How CGaP are using to communicate their research
4 min readAug 13, 2020


image credited to Wellcome Sanger Institute

Authors: Alexandra Neaverson and James Haldane

The Wellcome Sanger Institute is a non-profit research organisation based in Cambridge, UK, that works to tackle some of the most difficult scientific challenges in genomic research; a task that demands science at scale. Where other research groups delve into the finer details of, for example, the role of a single gene in a single process, the Wellcome Sanger Institute advances that research and scales it up to gain as much data as possible. Historically, this included the Human Genome Project, completed in 2004 with the Institute providing the largest single contribution to the human genome. Current examples include the Tree of Life project, the UK-wide initiative to read the genomes of all 60,000 complex species in the British Isles, and the Human Cell Atlas project, which aims to chart the types and properties of all human cells, across all tissues and organs, to build a reference map of the human body.

Who are CGaP?

The Cellular Generation and Phenotyping (CGaP) core facility provides central cell biology support to the Sanger Institute, functioning as a contract research group in partnership with faculty groups to carry out multiple, distinct cell biology-based projects. Our department practices cell biology at scale; carrying out practical work for academic researchers and various large scale projects; from creating a central resource of derived induced pluripotent stem cells from hundreds of donors (HipSci), to contributions to the Human Cell Atlas project. Notable works include the differentiation of hundreds of pooled iPSC lines into dopaminergic neurons for single-cell RNA-Seq profiling, in order to explore how their differentiation efficiency and response to oxidative stress is affected by genetic background (Jerber et al, 2020). CGaP also contributes to the Deciphering Developmental Disorders project (aiming to improve understanding of rare developmental conditions), derives organoid model systems from normal human tissue and tumours, and carries out whole genome knockout CRISPR library screens to help identify new drug targets using cancer cell lines, iPSCs and organoid models. As of recently, CGaP also plays an instrumental role in the Institute’s contribution to the COVID-19 Genomics UK Consortium, involving large-scale, nation-wide virus sample and metadata collection, preparation, sequencing, analysis and data visualisation.

image credited to Wellcome Sanger Institute

Why are we using

All the protocols published by CGaP can be found here.

Our expertise in large-scale research means that our protocols have been rigorously tested to ensure they are robust and effective, and therefore highly replicable. There is great value in sharing such protocols amongst the scientific community, both for others to discover, and for labs to easily compare the specifics of their methodologies to other groups practicing similar work.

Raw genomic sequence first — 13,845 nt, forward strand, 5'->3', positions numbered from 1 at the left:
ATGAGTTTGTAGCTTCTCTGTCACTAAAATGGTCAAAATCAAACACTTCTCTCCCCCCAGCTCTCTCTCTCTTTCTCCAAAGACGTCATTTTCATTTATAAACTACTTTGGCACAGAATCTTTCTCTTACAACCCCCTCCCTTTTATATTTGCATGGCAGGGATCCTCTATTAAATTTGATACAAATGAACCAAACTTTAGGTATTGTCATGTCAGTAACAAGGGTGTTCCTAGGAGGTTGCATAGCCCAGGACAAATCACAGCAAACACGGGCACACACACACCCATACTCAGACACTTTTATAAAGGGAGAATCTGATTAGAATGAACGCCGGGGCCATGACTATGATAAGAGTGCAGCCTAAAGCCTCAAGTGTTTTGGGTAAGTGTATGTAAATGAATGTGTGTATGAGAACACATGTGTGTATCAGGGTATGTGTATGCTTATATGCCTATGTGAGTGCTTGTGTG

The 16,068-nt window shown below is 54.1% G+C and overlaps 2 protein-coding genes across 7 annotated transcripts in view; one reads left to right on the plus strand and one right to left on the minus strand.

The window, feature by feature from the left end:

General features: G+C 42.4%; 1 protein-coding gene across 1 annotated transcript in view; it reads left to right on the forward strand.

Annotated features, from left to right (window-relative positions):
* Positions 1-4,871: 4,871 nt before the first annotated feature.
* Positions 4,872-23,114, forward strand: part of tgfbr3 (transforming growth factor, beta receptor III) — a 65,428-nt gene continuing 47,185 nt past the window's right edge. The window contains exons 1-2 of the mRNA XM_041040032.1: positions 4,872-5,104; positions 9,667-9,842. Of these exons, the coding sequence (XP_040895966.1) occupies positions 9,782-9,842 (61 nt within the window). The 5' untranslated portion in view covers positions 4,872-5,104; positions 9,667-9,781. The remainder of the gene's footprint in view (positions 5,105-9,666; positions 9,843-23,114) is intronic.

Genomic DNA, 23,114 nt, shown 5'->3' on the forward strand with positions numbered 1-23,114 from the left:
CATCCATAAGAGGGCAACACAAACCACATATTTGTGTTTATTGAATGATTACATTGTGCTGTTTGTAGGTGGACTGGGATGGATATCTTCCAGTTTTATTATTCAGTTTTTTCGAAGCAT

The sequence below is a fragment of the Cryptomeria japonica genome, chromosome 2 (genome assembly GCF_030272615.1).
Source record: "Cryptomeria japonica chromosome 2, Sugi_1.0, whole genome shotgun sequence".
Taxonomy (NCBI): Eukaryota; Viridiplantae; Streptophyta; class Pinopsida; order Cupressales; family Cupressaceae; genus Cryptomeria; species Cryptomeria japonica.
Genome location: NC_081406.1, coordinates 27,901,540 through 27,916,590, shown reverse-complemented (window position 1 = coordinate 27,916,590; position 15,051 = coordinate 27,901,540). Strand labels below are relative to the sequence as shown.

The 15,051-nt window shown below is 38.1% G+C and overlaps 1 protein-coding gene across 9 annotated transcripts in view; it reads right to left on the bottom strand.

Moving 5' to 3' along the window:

However, whilst most groups publish their methods alongside their work, many scientific journal publications do not provide an in-depth set of instructions for lab protocols. This can sometimes make it difficult for other labs to reproduce the same conditions or test adjustments to their own processes.

image credited to Wellcome Sanger Institute

Whilst we and many others are actively publishing our protocols and methods in journals, does a great job of bridging the gap between protocols used in the lab and those published in a journal; allowing us to quickly and effectively share our established in-house methods with others. In addition, many of our internal protocols are frequently updated and adjusted, in accordance with our ongoing research and development. Having the opportunity to update these protocols with new versions on a timely basis, and share them on a public platform, is a strong benefit over traditional publications.

On top of this, we also appreciate the opportunity to discover detailed protocols by other groups in areas where we have less expertise, as well as being able to contrast other methods against our own; allowing us to better understand the more subtle differences in approaches that similar institutions employ. Additionally, whilst many journals do not provide open access articles, we appreciate that provides a free platform that anyone can access, widening the audience and increasing accessibility.

Communication is an integral aspect of advancing scientific research, and we are hopeful that services provided by sites like become more widespread, allowing for greater transparency, as well as providing a central resource for accessing and reviewing methodology.

Get in touch:

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J Jerber, DD Seaton, ASE Cuomo, N Kumasaka, J Haldane, J Steer, M Patel, D Pearce, M Andersson, MJ Bonder, E Mountjoy, M Ghoussaini, MA Lancaster, HipSci Consortium, JC Marioni, FT Merkle, O Stegle, DJ Gaffney. Population-scale single-cell RNA-seq profiling across dopaminergic neuron differentiation. bioRxiv 2020.05.21.103820; doi:

All images credited to the Wellcome Sanger Institute.



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